BRISTOL, Conn. — Family and high-profile friends of Aaron Hernandez, the convicted killer and former New England Patriots star who hanged himself in his prison cell last week, on Monday paid their final respects to the notorious felon during a private funeral service in his hometown.
Under heavy security, mourners began arriving at the O’Brien Funeral Home on Lincoln Avenue shortly before noon.
Attendees included Shayanna Jenkins-Hernandez, the longtime fiancee of Hernandez and the mother of his 4-year-old daughter; his older brother, Jonathan “DJ” Hernandez; and his mother, Terri Hernandez.
Terri Hernandez hugged a man on the side deck of the funeral home before going inside shortly after 12:05 p.m.
Soon after, Jenkins-Hernandez exited a BMW van with her daughter, clutching the child by the hand as she entered the funeral home with two of Hernandez’s former college teammates.
The teammates, brothers Mike and Maurkice Pouncey, both play in the NFL and had posted tributes to Hernandez on social media soon after his suicide.
Brandon Spikes, who played with Hernandez at the University of Florida and with the Patriots, also attended the funeral.
Hernandez’s family plans to cremate his remains at a later date, a spokeswoman said.
Hernandez, 27, was serving a life sentence for the June 2013 murder of Odin L. Lloyd when guards found him hanging by a bedsheet in his cell early Wednesday at Souza-Baranowski Correctional Center in Shirley.
His suicide was particularly surprising because a Suffolk County jury had acquitted him days earlier of killing Daniel de Abreu and Safiro Furtado in a drive-by shooting in Boston in July 2012.
The legal victory had galvanized Hernandez’s high-powered defense team, which vowed to vigorously pursue an appeal of his first-degree murder conviction in the Lloyd case.
But the once-promising athlete, whose career highlights included a Super Bowl touchdown and a $40 million contract, brought talk of an appeal to an abrupt, shocking end with his death.
The Bible verse “John 3:16” was scrawled across his forehead, and three handwritten notes, including one to his daughter and one to Jenkins-Hernandez, were found in his cell when correction officers discovered him Wednesday, law enforcement officials have said.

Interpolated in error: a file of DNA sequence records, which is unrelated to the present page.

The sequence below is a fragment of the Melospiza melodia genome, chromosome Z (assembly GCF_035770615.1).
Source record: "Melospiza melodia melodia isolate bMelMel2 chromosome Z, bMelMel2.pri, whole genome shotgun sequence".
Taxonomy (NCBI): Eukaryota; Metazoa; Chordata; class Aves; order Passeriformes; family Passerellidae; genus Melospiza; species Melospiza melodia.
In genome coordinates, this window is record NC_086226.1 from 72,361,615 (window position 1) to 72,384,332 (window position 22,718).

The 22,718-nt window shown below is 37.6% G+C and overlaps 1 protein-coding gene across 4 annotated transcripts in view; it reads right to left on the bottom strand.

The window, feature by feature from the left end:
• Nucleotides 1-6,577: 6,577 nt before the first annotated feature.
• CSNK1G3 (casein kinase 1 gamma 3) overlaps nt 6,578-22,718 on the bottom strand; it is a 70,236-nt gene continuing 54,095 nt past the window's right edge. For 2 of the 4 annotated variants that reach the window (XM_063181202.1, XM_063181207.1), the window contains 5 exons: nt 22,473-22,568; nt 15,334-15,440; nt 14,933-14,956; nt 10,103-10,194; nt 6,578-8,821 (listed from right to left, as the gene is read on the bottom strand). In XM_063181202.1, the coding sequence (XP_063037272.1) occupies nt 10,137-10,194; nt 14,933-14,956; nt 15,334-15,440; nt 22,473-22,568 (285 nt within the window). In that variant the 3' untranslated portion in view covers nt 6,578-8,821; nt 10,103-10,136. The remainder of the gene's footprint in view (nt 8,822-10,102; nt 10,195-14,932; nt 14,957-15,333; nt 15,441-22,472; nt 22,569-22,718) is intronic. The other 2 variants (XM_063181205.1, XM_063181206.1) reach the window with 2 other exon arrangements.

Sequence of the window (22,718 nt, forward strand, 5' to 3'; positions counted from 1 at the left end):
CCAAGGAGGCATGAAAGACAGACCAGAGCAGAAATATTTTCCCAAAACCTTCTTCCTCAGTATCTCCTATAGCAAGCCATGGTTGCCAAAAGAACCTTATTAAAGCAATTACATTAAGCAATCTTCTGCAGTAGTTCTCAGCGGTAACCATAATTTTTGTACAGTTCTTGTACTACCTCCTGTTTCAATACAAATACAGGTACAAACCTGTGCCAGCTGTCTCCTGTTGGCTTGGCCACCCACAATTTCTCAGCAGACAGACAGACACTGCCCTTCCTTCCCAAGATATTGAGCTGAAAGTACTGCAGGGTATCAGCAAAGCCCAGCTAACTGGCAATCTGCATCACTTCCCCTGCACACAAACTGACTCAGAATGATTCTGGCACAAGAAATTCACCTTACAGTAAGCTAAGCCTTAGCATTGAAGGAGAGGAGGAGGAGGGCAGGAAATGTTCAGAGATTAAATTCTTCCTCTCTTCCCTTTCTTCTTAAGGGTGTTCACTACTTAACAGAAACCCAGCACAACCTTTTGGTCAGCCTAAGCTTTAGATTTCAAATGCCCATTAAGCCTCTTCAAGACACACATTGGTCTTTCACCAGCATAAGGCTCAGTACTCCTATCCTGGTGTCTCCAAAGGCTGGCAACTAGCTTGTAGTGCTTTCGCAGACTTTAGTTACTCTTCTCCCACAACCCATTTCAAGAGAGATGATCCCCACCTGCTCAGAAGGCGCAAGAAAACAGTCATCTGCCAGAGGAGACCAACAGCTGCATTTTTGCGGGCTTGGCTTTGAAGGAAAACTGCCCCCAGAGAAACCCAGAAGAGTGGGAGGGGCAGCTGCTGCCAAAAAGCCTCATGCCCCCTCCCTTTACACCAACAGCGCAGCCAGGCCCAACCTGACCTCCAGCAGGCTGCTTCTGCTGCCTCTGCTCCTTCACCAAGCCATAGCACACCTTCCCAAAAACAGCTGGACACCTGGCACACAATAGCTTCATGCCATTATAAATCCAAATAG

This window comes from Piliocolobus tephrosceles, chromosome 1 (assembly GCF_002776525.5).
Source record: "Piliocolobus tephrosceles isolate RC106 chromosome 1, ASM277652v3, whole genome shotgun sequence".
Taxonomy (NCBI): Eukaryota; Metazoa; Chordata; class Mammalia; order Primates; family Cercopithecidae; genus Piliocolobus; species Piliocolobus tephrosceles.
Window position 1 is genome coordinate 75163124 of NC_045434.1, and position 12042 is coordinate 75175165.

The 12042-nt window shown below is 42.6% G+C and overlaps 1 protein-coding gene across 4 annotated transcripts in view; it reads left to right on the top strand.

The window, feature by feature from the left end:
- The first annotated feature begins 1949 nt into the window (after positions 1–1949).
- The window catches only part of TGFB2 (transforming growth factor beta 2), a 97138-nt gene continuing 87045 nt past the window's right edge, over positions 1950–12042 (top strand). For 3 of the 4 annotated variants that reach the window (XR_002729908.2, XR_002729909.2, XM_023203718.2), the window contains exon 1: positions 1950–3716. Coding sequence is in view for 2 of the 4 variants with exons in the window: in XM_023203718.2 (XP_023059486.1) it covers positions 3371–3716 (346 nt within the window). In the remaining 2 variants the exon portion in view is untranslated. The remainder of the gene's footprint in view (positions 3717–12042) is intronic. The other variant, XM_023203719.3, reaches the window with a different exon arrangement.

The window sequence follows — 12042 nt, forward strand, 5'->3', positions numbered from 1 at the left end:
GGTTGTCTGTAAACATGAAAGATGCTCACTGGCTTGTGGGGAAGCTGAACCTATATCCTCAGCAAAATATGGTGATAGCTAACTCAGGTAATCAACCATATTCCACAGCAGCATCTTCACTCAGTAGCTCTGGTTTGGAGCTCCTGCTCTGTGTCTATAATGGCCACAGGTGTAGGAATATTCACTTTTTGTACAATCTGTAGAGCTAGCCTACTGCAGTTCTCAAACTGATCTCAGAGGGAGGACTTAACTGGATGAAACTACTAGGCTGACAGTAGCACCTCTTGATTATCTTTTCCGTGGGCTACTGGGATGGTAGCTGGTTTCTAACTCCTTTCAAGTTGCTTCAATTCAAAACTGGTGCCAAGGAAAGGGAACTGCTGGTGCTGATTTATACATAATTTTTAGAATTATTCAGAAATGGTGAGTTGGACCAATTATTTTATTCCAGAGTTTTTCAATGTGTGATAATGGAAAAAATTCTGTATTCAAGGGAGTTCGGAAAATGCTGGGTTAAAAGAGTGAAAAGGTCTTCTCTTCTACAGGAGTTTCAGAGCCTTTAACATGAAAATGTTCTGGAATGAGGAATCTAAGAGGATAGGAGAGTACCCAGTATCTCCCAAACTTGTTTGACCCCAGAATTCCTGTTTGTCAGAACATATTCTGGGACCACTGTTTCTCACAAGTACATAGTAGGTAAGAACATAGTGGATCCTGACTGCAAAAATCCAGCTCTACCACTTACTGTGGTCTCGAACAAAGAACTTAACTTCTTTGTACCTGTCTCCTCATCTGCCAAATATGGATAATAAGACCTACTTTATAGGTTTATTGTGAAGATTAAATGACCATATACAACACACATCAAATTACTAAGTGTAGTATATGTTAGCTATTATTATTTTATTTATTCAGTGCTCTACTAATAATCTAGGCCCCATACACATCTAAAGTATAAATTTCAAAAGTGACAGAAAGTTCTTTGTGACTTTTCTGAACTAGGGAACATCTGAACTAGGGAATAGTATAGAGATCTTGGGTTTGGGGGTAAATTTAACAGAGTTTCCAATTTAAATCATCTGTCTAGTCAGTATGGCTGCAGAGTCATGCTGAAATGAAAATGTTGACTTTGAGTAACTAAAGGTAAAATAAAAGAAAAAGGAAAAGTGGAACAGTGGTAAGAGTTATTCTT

As final preparations were being made for the funeral, George Leontire, a lawyer for Jenkins-Hernandez, went to court Monday morning, winning the release of copies of the notes to the family, as state prison officials continue their investigation of Hernandez’s death.
Neither Hernandez’s relatives nor his attorneys disclosed the contents of the notes later in the day.
Legal wrangling over Hernandez’s assets probably will continue long after he is laid to rest.
Wrongful death lawsuits brought by the families of de Abreu, Furtado, and Lloyd are still pending against Hernandez’s estate.
In addition, Hernandez family lawyers have said they may sue prison officials for negligence for failing to prevent his death.
A few bystanders stood outside the funeral home Monday afternoon, including Eduardo Lopez, 51, of Hartford.
He said he wanted to pay his respects, regardless of Hernandez’s criminal history.
“I’m not here to judge the guy,” said Lopez, who wore a Patriots hat. “I’m a big fan of the New England Patriots. That’s why I’m here.”
Maggie Amaya, of Bristol, told reporters at a gas station next to the funeral home that her nephew was a close friend of Hernandez.
“We love him,” she said. “We love Aaron. . . . The people of Bristol, we love this kid, regardless of what happened.”
Not all passersby shared that sentiment. One young man who walked past the crush of reporters camped out across the street expressed disgust over the intense media coverage of Hernandez’s death.
“Glorify a murderer,” the man said.
Guests began leaving the funeral home shortly after 3 p.m., and musicians were also seen leaving with their instruments in suitcases.
Hernandez’s attorneys, including Jose Baez, Ronald Sullivan, Linda Kenney Baden, Robert Proctor, Leontire, and Michelle Medina, exited the funeral home around 4 p.m. to read a brief statement on behalf of the family.
Sullivan, a Harvard Law professor, read the statement, thanking the public for “its thoughtful expressions of condolences.”
“The family wishes to say goodbye to Aaron in privacy,” Sullivan. “They love him and they miss him.”Travis Andersen can be reached at firstname.lastname@example.org. Follow him on Twitter @TAGlobe. Globe correspondent Jeremy C. Fox and John R. Ellement of the Globe Staff contributed to this report.